Wednesday, December 05, 2007

Protecting the cat before it is caught

I just spoke with a woman who said that she needed a trap for a friend who wanted to sterilise some cats. Apparently the cats were being fed and presumably not sterilised. Quite a few of them were trapped though there are some still not done.

We made arrangements for the trap to be dropped off but I asked the woman if her friend had tried to approach any of the complainants. She said that in her experience, there was no point talking to people who complain.

I told her that on the contrary, most people want to solve the problem - not kill the cat. I spoke with a complainant this morning who told me he wanted the cat removed. However when I asked him for more details, he said that the cat was urinating outside his flat - he knew exactly which cat it was and he wanted the urination to stop. He said that he was fine with the cat remaining as long as the urination stopped.

Furthermore, this woman feeds mostly in private housing estates which she does not live in. One of the things I often hear from people in these estates is why these feeders come into their estates and feed other cats - they wonder why they don't care for cats in their own estates. I think one of the things underlying it is often the thought that they don't want the mess and inconvenience in their own area, so they do it in some other area. In addition, when the cats are fed and not sterilised, the number grows. To residents, the feeders are the source of the problem - if only there were no feeders, they think, there would be no cats because the cat population often becomes more obvious if the cats are fed. Obviously this is not the case - but did anyone tell the complainants that?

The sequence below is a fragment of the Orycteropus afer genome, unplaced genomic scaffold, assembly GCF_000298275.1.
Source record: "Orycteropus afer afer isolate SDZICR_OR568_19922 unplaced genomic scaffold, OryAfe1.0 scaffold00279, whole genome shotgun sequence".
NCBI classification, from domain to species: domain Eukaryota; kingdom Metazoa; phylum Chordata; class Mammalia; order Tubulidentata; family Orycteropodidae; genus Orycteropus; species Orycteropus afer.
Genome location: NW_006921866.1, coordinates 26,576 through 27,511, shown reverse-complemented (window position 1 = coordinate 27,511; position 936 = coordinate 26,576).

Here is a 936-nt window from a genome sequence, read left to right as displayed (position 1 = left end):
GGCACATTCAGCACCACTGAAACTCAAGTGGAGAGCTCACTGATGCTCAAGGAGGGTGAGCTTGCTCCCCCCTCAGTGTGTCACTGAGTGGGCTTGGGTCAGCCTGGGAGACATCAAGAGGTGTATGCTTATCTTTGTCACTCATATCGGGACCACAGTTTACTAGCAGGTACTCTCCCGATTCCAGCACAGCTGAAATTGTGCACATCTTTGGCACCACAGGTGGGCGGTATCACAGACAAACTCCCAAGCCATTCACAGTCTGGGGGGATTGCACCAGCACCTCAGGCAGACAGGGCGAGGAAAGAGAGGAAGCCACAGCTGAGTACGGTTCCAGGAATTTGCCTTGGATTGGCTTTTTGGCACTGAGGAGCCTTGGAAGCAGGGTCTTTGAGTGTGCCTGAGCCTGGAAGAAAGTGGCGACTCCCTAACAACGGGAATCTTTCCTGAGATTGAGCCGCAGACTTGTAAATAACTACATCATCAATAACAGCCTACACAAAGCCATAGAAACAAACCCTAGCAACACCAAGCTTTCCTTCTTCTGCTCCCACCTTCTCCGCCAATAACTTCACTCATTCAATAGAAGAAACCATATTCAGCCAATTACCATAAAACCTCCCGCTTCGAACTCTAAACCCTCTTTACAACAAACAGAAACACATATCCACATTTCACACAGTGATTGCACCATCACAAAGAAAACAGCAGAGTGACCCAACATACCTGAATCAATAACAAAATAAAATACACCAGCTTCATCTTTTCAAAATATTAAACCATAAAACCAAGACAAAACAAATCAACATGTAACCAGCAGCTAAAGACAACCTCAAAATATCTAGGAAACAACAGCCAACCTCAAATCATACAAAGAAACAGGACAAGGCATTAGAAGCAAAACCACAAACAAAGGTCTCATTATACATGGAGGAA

The woman said that she did not have time to do management. She said that she was already feeding and caring for so many cats. I told her that some people sterilise - they realise that this may not save those cats but it cuts the population down, and to them, that helps already because less cats will suffer overall. That's perfectly valid because obviously everyone has limited resources and they do what they can. However as I told this woman, sterilising the cats alone will not save them because there are complaints and these need to be dealt with. If not, the cats are still going to get caught.

She said that she cares for these cats and goes down and pays to have them taken out of the AVA when they are caught. I told her that in that case, management IS essential. Whatever it is, if the cat is caught, the cat cannot be released back on the streets - which means it has to go into a home or boarding somewhere. How long can this be kept up and is this really what is best for the cat? It is stressed and scared during the whole process - if the cat can be spared the ordeal, I would say that would be a very good thing. Instead of 'rescuing' the cat after, why not preempt and try and protect the cat before it is caught?



Post a Comment

<< Home